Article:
Lab instruments for oil and gas. Made in Germany.

Background knowledge

Scale and DSL

By using the Differential Scale Loop (DSL) the scale behaviour of mineral deposits can be studied. Two ionic solutions (brines) are mixed and pumped through a test capillary. By exceeding the solubility of at least one salt precipitates and crystals grow on the capillary's wall. Thus the diameter of the capillary decreases. Due to the chosen test conditions a laminar flow is caused inside the capillary.

For laminar flows applies Hagen-Poiseuille's law:

transformed to Δp:

And summed because volume flow rate dV/dt, viscosity η and capillar length l = constant:

This shows that changes in pressure are depending of the forth power of the capillary radius, even very small changes in diameter cause measurable pressure changes. These changes in pressure are measured with the DSL and by this an indication for the beginning of scale formation is given.

The measuring principle provides that a tested scale inhibitor (SI) is injected with one of the solutions at a high concentration in the beginning. The concentration of SI is reduced in steps until a pressure rise is determined. The concentration of SI at the point of pressure rise is too low to be effective against scale formation. The step before this point is the lowest effective SI-concentration to avoid scale.

By measuring under a wide range of conditions regarding to temperature, pressure and volume flow rate, qualitative and quantitative comparisons of different inhibitors are possible as well as optimization of conditons for one special inhibitor.



In oil production the term scale covers not only the precipitations of calcium and magnesium carbonate but all occuring mineral deposits. Normaly this includes the carbonates and sulfates of the alkaline earth metalls calcium, strontium and barium. But also exotic deposits like metal carbonates (e.g. FeCO3), sulfides (e.g. FeS, ZnS, PbS), silicates or phosphates (Ca3(PO4)2) can occur.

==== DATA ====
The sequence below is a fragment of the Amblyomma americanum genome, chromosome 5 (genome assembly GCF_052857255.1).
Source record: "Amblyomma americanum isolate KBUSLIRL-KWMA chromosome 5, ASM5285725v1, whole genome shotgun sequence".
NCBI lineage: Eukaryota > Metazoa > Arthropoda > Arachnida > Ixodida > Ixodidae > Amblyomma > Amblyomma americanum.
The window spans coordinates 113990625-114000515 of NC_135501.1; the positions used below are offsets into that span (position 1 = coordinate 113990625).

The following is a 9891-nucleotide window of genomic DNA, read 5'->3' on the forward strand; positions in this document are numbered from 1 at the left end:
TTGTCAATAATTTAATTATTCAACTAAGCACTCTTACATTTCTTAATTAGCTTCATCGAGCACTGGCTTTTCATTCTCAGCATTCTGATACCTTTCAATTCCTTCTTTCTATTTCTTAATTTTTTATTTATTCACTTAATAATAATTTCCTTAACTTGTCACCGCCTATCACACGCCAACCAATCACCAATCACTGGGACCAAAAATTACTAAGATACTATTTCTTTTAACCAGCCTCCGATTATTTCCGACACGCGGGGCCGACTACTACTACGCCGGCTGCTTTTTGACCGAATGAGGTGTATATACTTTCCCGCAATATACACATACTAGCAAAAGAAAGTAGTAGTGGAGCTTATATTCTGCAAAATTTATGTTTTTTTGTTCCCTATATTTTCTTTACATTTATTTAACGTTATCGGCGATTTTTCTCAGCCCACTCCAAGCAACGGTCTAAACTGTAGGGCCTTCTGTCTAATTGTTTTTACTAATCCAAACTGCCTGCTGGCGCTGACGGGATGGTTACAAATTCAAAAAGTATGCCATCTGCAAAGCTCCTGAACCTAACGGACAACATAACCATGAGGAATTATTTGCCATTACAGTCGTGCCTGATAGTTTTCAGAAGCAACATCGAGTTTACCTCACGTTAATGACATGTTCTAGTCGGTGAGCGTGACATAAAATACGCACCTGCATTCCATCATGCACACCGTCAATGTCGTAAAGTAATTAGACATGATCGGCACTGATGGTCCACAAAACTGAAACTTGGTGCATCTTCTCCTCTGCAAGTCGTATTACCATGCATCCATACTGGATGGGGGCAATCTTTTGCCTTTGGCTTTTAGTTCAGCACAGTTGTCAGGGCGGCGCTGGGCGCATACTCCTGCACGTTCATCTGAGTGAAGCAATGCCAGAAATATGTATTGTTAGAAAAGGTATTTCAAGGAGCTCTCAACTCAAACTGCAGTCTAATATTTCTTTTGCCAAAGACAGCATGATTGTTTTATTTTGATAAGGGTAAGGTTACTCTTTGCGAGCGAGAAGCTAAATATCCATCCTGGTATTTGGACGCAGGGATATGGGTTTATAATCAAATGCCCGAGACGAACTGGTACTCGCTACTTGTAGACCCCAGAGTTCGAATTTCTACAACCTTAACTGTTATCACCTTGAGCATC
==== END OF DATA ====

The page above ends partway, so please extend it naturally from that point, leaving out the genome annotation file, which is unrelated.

Some criterias must be met before it comes to deposits:

  1. The solubility product of salts must be exceeded by changes of the local conditions like temperature, pressure, pH-value or water composition.

  2. Seed crystals must be existant otherwise the solutions stays in supersaturated condition and no or only amorphic precipitates can occur.

  3. Crystal growth must be possible, kinetic inhibition must be small or missing.

  4. Adhesion between crystals and wall must be possible so that the cystals can grow on the vessel wall (e.g. pipeline wall).

If at least one of these conditions does not occur the formation of scale is delayed or even avoided. For every condition different approaches are given for industrial oil production. Ions can be filtered out and pressure, temperature and pH-value can be varied in some degree. Also scale inhibitors are used to interfere with the formation of scales, e.g. masking ions with chelators or using chemicals which interfere in the crystallisation process. Different solutions are possible depending at on-site conditions.

Existing deposits can be removed in most cases. The chemical scale composition is crucial for the chosen condition. Normally the dissolution is forced by significant changes of pH-value or by added special chemicals.

For the frequently occuring scales of CaCO3 and BaSO4 see keywords calcium carbonate / barium sulfate.

Generally the avoidance of scale is preferred for economical reasons because it can be done during operation (continuous or discontinuous addition of chemicals). This way the running production does not to be interrupted.



The Solubility is referring to the ability of a substance (solute) to dissolve in a specific solvent. The resulting alloy is called solution and is single-phase and homogeneous.

The quantitative Solubility can be expressed in different units. Normaly used are weight (g, kg), volume (mL, L) or amount of moles (mol) of dissolved substance in relation to weight (g/kg) or volume of solvent.

The qualitative Solubility is “ for thermodynamical reasons “ given for every substance in every solvent. In practice classifications are made that divides substances e.g. into poorly soluble, soluble and good soluble. These classifications are depending on the referring solvent. How good a substance is soluble depends on its and the solvents molecular characteristics.


Limit of solubility

Many substances have an upper limit of solubility. Up to this limit the concentration increases with the added amount of solute. Reaching the limit, the concentration stays at a constant level even if more of solute is added. The solution is saturated and a second phase (precipitation of added solids) occurs. Between the phases a solubility equilibirum is formed. The upper limit of solubility is temperatur-dependent (for gases also pressure-dependent), therefore given solubilities are valid only for standard conditions (p = 1013 hPa, t = 20 °C or 25 °C) if not otherwise identified.